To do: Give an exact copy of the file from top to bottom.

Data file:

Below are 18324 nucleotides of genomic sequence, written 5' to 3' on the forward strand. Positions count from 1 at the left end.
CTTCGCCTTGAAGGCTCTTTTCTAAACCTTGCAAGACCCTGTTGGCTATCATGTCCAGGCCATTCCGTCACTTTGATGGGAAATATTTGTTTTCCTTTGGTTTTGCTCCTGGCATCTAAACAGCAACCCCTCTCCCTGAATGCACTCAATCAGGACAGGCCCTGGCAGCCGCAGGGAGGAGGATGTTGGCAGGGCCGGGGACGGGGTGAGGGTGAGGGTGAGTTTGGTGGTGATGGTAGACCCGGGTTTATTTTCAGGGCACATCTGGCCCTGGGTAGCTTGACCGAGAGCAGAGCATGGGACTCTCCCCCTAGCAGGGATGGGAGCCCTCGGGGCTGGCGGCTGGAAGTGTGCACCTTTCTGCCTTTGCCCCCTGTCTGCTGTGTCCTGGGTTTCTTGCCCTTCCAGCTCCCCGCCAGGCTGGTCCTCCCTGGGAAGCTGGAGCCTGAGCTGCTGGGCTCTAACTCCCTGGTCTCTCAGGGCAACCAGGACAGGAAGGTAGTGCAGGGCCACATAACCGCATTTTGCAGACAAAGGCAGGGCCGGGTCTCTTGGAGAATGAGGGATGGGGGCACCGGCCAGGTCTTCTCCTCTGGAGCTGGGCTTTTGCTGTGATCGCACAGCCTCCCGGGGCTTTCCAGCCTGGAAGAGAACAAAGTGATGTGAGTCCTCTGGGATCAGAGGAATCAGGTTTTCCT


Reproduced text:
Below are 18324 nucleotides of genomic sequence, written 5' to 3' on the forward strand. Positions count from 1 at the left end.
CTTCGCCTTGAAGGCTCTTTTCTAAACCTTGCAAGACCCTGTTGGCTATCATGTCCAGGCCATTCCGTCACTTTGATGGGAAATATTTGTTTTCCTTTGGTTTTGCTCCTGGCATCTAAACAGCAACCCCTCTCCCTGAATGCACTCAATCAGGACAGGCCCTGGCAGCCGCAGGGAGGAGGATGTTGGCAGGGCCGGGGACGGGGTGAGGGTGAGGGTGAGTTTGGTGGTGATGGTAGACCCGGGTTTATTTTCAGGGCACATCTGGCCCTGGGTAGCTTGACCGAGAGCAGAGCATGGGACTCTCCCCCTAGCAGGGATGGGAGCCCTCGGGGCTGGCGGCTGGAAGTGTGCACCTTTCTGCCTTTGCCCCCTGTCTGCTGTGTCCTGGGTTTCTTGCCCTTCCAGCTCCCCGCCAGGCTGGTCCTCCCTGGGAAGCTGGAGCCTGAGCTGCTGGGCTCTAACTCCCTGGTCTCTCAGGGCAACCAGGACAGGAAGGTAGTGCAGGGCCACATAACCGCATTTTGCAGACAAAGGCAGGGCCGGGTCTCTTGGAGAATGAGGGATGGGGGCACCGGCCAGGTCTTCTCCTCTGGAGCTGGGCTTTTGCTGTGATCGCACAGCCTCCCGGGGCTTTCCAGCCTGGAAGAGAACAAAGTGATGTGAGTCCTCTGGGATCAGAGGAATCAGGTTTTCCT